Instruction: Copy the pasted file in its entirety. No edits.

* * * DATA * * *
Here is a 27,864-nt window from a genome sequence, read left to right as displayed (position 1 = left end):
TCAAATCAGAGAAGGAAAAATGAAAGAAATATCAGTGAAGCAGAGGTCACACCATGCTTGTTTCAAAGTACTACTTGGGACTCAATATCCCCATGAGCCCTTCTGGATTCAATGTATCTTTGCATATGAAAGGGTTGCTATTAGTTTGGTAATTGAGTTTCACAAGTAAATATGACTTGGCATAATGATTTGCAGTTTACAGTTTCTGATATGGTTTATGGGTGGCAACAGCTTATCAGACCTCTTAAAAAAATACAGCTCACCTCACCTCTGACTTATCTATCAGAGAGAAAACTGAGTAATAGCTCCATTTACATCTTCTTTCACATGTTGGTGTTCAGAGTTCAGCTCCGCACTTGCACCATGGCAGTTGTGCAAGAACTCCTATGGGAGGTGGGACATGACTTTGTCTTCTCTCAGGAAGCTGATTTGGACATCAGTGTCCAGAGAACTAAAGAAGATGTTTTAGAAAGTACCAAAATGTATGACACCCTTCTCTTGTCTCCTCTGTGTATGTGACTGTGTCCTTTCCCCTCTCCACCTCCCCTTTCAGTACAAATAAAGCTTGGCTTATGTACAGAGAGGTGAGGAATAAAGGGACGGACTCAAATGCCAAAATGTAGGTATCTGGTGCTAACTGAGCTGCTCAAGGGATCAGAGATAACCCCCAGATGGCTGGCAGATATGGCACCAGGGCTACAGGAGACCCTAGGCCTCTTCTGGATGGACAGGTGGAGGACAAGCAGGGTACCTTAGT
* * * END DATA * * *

Here is a 27,864-nt window from a genome sequence, read left to right as displayed (position 1 = left end):
TCAAATCAGAGAAGGAAAAATGAAAGAAATATCAGTGAAGCAGAGGTCACACCATGCTTGTTTCAAAGTACTACTTGGGACTCAATATCCCCATGAGCCCTTCTGGATTCAATGTATCTTTGCATATGAAAGGGTTGCTATTAGTTTGGTAATTGAGTTTCACAAGTAAATATGACTTGGCATAATGATTTGCAGTTTACAGTTTCTGATATGGTTTATGGGTGGCAACAGCTTATCAGACCTCTTAAAAAAATACAGCTCACCTCACCTCTGACTTATCTATCAGAGAGAAAACTGAGTAATAGCTCCATTTACATCTTCTTTCACATGTTGGTGTTCAGAGTTCAGCTCCGCACTTGCACCATGGCAGTTGTGCAAGAACTCCTATGGGAGGTGGGACATGACTTTGTCTTCTCTCAGGAAGCTGATTTGGACATCAGTGTCCAGAGAACTAAAGAAGATGTTTTAGAAAGTACCAAAATGTATGACACCCTTCTCTTGTCTCCTCTGTGTATGTGACTGTGTCCTTTCCCCTCTCCACCTCCCCTTTCAGTACAAATAAAGCTTGGCTTATGTACAGAGAGGTGAGGAATAAAGGGACGGACTCAAATGCCAAAATGTAGGTATCTGGTGCTAACTGAGCTGCTCAAGGGATCAGAGATAACCCCCAGATGGCTGGCAGATATGGCACCAGGGCTACAGGAGACCCTAGGCCTCTTCTGGATGGACAGGTGGAGGACAAGCAGGGTACCTTAGT